A Sample Mini-Lesson for Teaching Writing Conventions
- Grades: 1–2, 3–5, 6–8
- Sample Lesson Transcript
- Following Up the Lesson
Your students are already noticing writing conventions — such as capitalization, punctuation, and the like — in the trade books they read, and using some conventions accurately in their writing. So the first thing you'll do in this mini-lesson is help children to see what they already know about conventions.
Start with a small group of five children who have a reasonably strong repertoire of conventions. I do this lesson with small groups because the concepts are sophisticated enough that I want to make sure everyone has acquired a fundamental understanding of them. (With this mini-lesson as with others, follow-up is key to making concepts stick.)
How I guide the lesson:
Sample Lesson Transcript
Don: This morning we are going to talk about conventions. I have a page of my writing here to show you what I mean. I'd like you take out a piece of your own writing. You are already using conventions, so we'll take a look at what some of these are. Some are obvious, others are more complex.
All right, everything I do when I write is an act of convention. That is, things are done in a certain way, so the reader and I can understand what I'm trying to say. (I'm holding my page up so children can see it.) One of the simplest conventions is how my letters and words go from left to right across the page. What are some other conventions that we use almost every time we write?
Student: How about I put spaces between my words?
Don: Sure, let's have another.
Student: Well, the words should really be spelled just one way. I don't always do that, though.
Don: Right. Sometimes I know a word isn't spelled right and it really bothers me. Now here's another: See this capital at the beginning of this sentence? That shows where the sentence starts. Okay, I see lots of hands now.
Student: Then you put a period at the end. I've got one here but I don't know if it's right or not.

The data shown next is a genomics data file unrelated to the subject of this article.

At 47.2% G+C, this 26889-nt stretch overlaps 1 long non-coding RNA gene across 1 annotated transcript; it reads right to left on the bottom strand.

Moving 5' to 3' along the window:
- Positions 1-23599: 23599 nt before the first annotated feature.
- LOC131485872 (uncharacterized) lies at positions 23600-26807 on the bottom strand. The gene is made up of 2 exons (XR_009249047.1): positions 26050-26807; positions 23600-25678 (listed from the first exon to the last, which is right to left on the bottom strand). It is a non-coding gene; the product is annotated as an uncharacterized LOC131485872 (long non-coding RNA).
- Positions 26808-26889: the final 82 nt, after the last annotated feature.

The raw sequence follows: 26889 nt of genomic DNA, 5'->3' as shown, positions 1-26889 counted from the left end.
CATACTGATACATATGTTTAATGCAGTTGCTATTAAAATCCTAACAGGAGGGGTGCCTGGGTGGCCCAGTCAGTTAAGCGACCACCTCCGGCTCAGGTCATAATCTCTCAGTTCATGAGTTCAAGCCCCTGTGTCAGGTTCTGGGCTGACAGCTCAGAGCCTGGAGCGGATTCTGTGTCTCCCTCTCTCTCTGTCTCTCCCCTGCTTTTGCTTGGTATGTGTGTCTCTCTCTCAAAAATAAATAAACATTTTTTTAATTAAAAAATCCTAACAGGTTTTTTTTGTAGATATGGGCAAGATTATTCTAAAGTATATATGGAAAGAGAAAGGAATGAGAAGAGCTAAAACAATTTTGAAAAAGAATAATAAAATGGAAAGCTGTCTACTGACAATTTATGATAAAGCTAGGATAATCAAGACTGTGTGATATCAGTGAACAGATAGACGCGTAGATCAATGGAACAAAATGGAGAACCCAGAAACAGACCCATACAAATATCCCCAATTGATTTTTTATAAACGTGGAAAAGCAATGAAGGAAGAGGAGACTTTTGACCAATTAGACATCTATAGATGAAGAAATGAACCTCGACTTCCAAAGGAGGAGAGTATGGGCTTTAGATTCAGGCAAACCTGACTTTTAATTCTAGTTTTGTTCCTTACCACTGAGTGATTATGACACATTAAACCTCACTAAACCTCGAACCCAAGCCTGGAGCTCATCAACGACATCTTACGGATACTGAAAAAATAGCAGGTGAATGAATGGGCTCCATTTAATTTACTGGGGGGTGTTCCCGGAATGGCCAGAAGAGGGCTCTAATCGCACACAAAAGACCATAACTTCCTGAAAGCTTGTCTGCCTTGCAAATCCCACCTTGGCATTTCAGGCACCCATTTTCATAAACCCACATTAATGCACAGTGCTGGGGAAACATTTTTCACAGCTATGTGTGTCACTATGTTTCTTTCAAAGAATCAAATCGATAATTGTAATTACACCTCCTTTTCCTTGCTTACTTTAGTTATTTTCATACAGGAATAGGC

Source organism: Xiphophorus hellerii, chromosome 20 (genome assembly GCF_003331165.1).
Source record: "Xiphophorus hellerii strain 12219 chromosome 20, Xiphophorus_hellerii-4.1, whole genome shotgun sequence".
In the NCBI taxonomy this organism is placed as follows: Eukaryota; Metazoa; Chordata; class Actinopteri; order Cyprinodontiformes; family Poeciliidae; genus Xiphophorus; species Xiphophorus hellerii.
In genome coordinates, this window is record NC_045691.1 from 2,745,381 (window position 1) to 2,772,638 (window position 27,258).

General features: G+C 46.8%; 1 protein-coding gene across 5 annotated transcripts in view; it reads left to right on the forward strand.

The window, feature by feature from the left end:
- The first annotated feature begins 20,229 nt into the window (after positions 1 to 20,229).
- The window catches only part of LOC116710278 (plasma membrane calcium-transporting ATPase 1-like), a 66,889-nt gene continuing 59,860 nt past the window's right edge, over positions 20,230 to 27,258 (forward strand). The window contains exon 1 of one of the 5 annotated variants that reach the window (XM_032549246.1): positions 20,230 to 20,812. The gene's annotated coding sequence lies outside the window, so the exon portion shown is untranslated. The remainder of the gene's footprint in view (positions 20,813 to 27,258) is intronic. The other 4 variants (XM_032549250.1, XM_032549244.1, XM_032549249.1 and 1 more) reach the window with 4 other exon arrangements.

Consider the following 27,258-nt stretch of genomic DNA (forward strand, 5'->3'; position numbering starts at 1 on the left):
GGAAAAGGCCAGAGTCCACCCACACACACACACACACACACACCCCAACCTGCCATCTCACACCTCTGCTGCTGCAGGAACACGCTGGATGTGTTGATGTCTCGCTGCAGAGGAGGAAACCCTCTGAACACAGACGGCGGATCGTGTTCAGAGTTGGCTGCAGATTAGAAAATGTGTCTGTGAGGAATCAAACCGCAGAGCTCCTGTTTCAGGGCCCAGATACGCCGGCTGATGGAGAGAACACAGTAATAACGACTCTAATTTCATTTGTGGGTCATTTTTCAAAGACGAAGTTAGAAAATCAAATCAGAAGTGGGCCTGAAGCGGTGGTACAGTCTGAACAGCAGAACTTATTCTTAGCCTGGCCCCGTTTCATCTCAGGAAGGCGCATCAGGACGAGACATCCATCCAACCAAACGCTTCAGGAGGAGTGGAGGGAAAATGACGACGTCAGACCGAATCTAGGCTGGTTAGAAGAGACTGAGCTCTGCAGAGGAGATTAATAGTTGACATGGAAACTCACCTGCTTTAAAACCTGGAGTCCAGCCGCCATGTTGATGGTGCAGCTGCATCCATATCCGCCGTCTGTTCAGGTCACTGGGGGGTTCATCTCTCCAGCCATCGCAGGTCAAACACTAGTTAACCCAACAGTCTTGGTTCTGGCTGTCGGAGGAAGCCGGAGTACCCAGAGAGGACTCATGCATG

Don: Why do we use conventions like this?
Student: If you don't separate things, it would all run together.
Don: That's right. The period is a stop mark. It means, this is the end of this idea. Let's have a few more ideas, now that you seem to have the hang of it.
Student: Got someone talking and you use quotation marks.
Don: I think you have the idea. I want you to make a chart listing any conventions you think you've used in your piece of writing. If there are some you'd like to use and haven't, write them on the chart. When you finish, put the sheets in the "Completed Work" basket.
All this year, we'll keep adding to your chart of conventions so that you and your readers can better understand what you are writing.
Following Up the Lesson
In the weeks that follow this mini-lesson, when children hand in writing to me, they point out where they think they have first used a particular convention or have, in fact, used it accurately. When I review the children's papers, I'll be looking for several things:
- Their understanding of the concept of conventions; the range of conventions they are using;
- Conventions they are using but neglected to list, and; the accuracy of their use of conventions.